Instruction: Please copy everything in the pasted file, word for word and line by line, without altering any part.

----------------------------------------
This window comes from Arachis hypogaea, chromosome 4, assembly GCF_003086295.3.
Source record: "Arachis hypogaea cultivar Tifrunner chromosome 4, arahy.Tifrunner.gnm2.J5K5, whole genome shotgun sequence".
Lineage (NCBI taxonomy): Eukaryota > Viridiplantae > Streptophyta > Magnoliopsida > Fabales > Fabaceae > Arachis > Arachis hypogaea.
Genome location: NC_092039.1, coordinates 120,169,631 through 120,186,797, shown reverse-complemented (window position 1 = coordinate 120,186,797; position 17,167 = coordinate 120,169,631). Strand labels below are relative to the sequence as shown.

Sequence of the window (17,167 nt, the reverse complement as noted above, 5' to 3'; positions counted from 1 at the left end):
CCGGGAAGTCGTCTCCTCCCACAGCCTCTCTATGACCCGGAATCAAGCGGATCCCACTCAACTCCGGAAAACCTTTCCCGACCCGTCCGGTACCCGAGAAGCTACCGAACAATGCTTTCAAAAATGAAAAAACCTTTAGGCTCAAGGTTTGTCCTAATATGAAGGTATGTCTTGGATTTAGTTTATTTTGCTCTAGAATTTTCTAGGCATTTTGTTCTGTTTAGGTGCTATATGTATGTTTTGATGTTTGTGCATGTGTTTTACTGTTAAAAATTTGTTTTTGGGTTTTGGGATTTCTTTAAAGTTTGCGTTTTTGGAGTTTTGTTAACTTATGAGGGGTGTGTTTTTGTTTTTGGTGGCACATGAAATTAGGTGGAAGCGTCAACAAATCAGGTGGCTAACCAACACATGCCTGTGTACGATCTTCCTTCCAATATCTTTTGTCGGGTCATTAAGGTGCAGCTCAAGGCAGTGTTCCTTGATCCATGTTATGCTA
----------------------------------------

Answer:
This window comes from Arachis hypogaea, chromosome 4, assembly GCF_003086295.3.
Source record: "Arachis hypogaea cultivar Tifrunner chromosome 4, arahy.Tifrunner.gnm2.J5K5, whole genome shotgun sequence".
Lineage (NCBI taxonomy): Eukaryota > Viridiplantae > Streptophyta > Magnoliopsida > Fabales > Fabaceae > Arachis > Arachis hypogaea.
Genome location: NC_092039.1, coordinates 120,169,631 through 120,186,797, shown reverse-complemented (window position 1 = coordinate 120,186,797; position 17,167 = coordinate 120,169,631). Strand labels below are relative to the sequence as shown.

Sequence of the window (17,167 nt, the reverse complement as noted above, 5' to 3'; positions counted from 1 at the left end):
CCGGGAAGTCGTCTCCTCCCACAGCCTCTCTATGACCCGGAATCAAGCGGATCCCACTCAACTCCGGAAAACCTTTCCCGACCCGTCCGGTACCCGAGAAGCTACCGAACAATGCTTTCAAAAATGAAAAAACCTTTAGGCTCAAGGTTTGTCCTAATATGAAGGTATGTCTTGGATTTAGTTTATTTTGCTCTAGAATTTTCTAGGCATTTTGTTCTGTTTAGGTGCTATATGTATGTTTTGATGTTTGTGCATGTGTTTTACTGTTAAAAATTTGTTTTTGGGTTTTGGGATTTCTTTAAAGTTTGCGTTTTTGGAGTTTTGTTAACTTATGAGGGGTGTGTTTTTGTTTTTGGTGGCACATGAAATTAGGTGGAAGCGTCAACAAATCAGGTGGCTAACCAACACATGCCTGTGTACGATCTTCCTTCCAATATCTTTTGTCGGGTCATTAAGGTGCAGCTCAAGGCAGTGTTCCTTGATCCATGTTATGCTA